Formerly known as the Charlie Lemmons Endowment, the Frieson Black Cultural Center Endowment helps the Office of Multicultural Student Life provide additional cultural programming, academic support, diversity workshops, peer mentoring, and leadership development opportunities based out of the Frieson Black Cultural Center.
Ron and Don Frieson are African American identical twins from Memphis who attended UT in the late 1970s. Charlie Lemmons, their grandfather, was a second-generation freed slave born in 1908 in Greenwood, Mississippi.
Established in 1976, the Black Cultural Center was located in a university-owned residence at 812 Volunteer Boulevard, where it operated for more than twenty years. In 2002, the current facility was opened at 1800 Melrose Avenue. In the heart of the campus, it is a vibrant, thriving 13,700-square-foot facility that houses a computer lab, a multipurpose room, and study and gathering spaces for students and the campus community to learn, share ideas, and discuss experiences.
On August 18, 1908, Charlie Lemmons was born to George Lemon, Sr. and Emma McCullough Lemon in Greenwood, Mississippi. He was a second-generation freed slave. His grandparents were slaves and were freed by the Emancipation Proclamation. As an energetic and industrious child, he survived the loss of his mother at age ten, and father at age twelve. Charlie cared for his younger brother George Lemons, Jr. and sustained by taking odd jobs at community stores. In his early life he was educated in the public schools of Leflore County, Mississippi.
In his early manhood, he moved to Taylor, Mississippi, where he met and married Vera W. Lockhart on March 5, 1932. To this union five children were born. Charlie and Vera moved to Memphis, Tennessee in 1945. He worked at Firestone Tire and Rubber Company before becoming an International Harvestor employee. During his tenure at Firestone Tire and Rubber the company sustained a closure. Without steady work, Charlie acquired some electrical and plumbing skills and did various odd jobs to provide for this family. He refused to accept any kind of public assistance or charity.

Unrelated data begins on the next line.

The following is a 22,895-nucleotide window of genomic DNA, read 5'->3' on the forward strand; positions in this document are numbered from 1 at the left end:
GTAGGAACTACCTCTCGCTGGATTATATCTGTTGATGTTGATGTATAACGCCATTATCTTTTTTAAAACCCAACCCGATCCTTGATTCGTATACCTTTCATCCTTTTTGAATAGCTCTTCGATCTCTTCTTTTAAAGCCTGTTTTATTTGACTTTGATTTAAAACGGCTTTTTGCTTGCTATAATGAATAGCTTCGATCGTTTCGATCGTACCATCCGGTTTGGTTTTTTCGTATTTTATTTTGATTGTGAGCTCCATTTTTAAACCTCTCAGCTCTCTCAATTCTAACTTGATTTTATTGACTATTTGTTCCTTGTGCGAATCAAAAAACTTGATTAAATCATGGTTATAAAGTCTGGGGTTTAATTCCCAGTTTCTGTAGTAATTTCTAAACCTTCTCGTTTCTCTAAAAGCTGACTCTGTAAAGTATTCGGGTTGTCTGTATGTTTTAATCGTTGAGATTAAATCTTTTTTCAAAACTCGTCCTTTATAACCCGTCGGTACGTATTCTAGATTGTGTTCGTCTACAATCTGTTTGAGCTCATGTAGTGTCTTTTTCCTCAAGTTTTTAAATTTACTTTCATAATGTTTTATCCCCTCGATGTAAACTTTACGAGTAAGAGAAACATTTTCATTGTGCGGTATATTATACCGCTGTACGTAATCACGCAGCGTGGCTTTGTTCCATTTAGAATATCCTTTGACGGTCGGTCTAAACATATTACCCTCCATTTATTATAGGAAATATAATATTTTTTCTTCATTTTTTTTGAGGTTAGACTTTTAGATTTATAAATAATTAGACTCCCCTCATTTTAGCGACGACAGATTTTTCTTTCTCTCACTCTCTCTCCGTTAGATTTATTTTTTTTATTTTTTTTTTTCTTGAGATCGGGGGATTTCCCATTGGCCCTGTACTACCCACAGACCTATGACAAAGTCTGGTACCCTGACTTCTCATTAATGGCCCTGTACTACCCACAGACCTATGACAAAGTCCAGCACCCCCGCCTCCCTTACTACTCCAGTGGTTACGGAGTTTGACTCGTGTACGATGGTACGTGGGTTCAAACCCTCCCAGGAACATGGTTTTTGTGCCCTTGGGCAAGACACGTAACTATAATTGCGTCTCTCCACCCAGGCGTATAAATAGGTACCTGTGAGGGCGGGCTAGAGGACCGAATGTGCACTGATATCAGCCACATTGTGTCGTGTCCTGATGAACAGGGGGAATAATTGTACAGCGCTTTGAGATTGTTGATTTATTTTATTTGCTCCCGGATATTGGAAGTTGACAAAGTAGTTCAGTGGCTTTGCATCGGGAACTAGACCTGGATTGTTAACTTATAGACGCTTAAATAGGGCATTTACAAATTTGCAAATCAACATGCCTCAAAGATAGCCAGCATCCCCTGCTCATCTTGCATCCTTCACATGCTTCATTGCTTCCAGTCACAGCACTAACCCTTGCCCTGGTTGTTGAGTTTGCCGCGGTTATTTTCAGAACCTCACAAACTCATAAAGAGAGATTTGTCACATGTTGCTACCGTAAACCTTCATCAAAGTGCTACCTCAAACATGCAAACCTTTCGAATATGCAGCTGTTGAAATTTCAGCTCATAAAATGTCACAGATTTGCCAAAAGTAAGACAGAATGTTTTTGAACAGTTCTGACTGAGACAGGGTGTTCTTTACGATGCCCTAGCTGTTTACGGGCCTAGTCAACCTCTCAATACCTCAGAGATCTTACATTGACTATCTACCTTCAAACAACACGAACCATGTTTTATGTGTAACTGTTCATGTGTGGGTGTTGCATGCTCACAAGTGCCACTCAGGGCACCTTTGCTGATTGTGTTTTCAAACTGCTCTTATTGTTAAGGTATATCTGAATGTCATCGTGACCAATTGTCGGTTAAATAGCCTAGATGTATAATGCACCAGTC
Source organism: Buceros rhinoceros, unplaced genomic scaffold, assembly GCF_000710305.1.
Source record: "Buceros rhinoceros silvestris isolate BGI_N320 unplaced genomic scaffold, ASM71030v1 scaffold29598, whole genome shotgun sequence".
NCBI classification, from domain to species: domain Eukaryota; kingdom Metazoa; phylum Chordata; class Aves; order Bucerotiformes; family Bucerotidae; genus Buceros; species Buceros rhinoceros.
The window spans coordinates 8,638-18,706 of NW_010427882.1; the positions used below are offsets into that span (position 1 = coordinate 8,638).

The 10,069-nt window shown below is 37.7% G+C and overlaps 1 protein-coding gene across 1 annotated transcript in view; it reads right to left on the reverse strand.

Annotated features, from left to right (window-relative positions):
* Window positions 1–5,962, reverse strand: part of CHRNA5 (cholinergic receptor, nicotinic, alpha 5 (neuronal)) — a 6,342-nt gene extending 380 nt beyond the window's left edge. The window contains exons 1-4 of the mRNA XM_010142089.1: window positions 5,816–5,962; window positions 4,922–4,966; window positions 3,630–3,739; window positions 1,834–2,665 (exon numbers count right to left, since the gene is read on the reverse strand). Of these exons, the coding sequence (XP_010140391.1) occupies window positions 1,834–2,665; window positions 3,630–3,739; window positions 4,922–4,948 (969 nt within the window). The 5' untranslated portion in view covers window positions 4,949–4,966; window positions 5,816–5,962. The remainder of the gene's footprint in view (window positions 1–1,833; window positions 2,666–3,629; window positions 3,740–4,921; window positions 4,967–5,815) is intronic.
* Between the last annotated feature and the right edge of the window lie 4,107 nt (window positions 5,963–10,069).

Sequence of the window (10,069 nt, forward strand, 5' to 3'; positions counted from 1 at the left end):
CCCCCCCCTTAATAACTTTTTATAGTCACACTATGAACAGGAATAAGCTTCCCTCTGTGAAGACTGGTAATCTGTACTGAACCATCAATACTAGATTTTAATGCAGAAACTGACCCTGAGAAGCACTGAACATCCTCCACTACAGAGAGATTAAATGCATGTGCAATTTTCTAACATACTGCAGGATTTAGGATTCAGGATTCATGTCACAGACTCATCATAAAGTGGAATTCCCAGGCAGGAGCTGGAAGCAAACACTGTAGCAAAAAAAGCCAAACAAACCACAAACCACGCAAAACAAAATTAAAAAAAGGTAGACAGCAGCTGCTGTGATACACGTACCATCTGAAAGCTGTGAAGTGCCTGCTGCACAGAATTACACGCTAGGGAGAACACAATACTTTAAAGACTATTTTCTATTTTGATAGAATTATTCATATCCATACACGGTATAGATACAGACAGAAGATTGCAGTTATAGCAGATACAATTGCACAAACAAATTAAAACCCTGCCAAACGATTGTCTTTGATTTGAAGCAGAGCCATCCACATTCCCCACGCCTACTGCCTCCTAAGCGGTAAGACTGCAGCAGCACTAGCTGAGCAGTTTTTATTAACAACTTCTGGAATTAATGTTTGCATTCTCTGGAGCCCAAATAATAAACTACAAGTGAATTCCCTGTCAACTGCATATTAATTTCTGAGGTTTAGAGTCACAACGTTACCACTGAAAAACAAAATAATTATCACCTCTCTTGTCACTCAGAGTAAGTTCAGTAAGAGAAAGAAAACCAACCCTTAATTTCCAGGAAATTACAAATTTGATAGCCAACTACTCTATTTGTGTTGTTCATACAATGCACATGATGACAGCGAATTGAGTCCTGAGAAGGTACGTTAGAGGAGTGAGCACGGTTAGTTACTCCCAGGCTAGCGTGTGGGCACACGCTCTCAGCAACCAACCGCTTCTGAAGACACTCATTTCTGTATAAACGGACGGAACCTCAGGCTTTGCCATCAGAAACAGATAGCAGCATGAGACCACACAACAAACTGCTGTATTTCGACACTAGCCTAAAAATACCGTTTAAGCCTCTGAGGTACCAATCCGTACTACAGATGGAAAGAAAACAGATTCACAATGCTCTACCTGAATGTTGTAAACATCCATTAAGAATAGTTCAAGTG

Charlie Lemmons was a natural leader taking on an active role in the labor union that represented workers at International Harvester, as well as being a deacon in his church. He was a very strong advocate of education, making sure that each of his children had an opportunity to attend college. Of his three surviving children, two became public school educators with Master’s degrees, while one is a veteran of the Vietnam War.
Charlie spent a great deal of time with his first grandchildren, twins, Ronald and Donald Frieson, both graduates of the University of Tennessee at Knoxville. Known to them as `Papa Charlie`, Lemmons provided an endless array of philosophy, practical teachings and wisdom that shaped their lives. Any level of perceived success is directly credited to those early teachings and mentoring provided by what the twins believe is “the smartest man we’ve ever known”. Ronald Frieson, founder of the Charlie Lemmons Endowment, believes this a good way to preserve the memory of such an incredible individual, while also spreading the impact of his legacy. It is his desire to share with others, the benefits of a life well lived.
To support the Frieson Black Cultural Center Endowment, please use this link to submit your generous donation.